PESHAWAR, Pakistan - A suicide bomb attack on a church killed at least 75 people as parishioners left the building Sunday, officials said, in what is the biggest attack on Pakistan's Christian community in many years.
Women and children were among the victims of the attack, which took place as a morning service was drawing to a close.
The rapidly-rising death toll reached at least 75 within hours of the blast, Peshawar's police commissioner, Sahibzada Anees, told NBC News.
"A suicide bomber blew himself after entering in to the church hall," deputy police commissioner Zahir ul Islam told NBC News. "There were between 500 to 600 people present in the church" at the time of attack, he added.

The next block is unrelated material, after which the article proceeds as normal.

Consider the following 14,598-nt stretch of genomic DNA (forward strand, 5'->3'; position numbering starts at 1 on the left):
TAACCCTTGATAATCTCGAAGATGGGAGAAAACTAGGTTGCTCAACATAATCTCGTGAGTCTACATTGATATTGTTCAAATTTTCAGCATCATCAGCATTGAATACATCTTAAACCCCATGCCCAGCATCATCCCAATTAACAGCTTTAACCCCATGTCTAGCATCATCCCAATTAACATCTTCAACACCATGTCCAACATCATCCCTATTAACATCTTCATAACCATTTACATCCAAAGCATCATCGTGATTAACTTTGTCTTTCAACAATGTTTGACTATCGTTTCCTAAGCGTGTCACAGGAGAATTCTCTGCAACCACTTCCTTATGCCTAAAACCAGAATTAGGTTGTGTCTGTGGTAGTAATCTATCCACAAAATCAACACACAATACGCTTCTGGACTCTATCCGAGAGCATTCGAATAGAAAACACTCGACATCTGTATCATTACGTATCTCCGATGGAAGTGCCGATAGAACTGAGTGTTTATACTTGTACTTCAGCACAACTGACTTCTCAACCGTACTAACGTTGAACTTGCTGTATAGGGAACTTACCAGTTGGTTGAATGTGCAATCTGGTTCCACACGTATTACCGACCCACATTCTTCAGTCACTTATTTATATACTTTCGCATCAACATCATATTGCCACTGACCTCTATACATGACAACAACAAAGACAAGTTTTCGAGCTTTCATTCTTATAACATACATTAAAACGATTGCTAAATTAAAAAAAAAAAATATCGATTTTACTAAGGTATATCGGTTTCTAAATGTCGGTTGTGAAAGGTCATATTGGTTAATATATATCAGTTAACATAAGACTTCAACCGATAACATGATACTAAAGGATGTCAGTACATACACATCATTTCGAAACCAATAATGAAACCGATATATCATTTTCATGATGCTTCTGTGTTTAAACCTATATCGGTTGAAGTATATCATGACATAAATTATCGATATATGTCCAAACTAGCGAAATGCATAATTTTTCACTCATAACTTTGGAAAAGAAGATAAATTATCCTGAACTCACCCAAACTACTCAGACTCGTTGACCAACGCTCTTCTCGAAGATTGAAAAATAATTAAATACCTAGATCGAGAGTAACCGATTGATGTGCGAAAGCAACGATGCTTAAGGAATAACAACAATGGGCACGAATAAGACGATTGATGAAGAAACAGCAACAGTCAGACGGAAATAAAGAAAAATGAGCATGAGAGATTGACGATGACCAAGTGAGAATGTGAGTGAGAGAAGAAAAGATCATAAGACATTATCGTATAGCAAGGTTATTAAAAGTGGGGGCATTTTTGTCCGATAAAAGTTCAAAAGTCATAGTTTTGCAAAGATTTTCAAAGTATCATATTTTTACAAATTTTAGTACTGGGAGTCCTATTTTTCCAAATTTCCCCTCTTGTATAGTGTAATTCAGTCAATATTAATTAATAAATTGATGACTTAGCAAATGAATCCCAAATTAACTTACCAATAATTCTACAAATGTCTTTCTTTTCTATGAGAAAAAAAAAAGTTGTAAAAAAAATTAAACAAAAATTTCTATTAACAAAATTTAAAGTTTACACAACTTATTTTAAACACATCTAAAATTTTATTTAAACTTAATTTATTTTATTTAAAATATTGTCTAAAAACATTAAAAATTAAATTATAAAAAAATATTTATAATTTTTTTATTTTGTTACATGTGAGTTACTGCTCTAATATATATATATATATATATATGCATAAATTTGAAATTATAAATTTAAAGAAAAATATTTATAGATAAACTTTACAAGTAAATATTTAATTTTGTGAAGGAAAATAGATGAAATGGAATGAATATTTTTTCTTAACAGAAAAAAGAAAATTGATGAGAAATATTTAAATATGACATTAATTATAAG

In a statement, Prime Minister Muhammad Nawaz Sharif strongly condemned the bomb blast, expressing solidarity with the Christian community.
He said terrorists have no religion and that the targeting innocent people is against the teachings of Islam.
Christians set fire to tires in protest at the attack, for which nobody has yet claimed responsibility.
"There was no security, police were just standing by," a man cried outside the church.
"After the service ended, people started to come out and the suicide bomber rushed towards them," Najeeb Bogvi, a senior police officer in Peshawar told Reuters.
Christians make up about four percent of Pakistan's population of 180 million and tend to keep a low profile in a country where Islamist militants frequently bomb targets they see as heretical, including Christians and Shi'ites, Reuters reported.
In 2009, 40 houses and a church were set ablaze by a mob of 1,000 Muslims in the town of Gojra in Punjab province. At least seven Christians were burnt to death. The attacks were triggered by reports of the desecration of the Koran.
Reuters contributed to this report.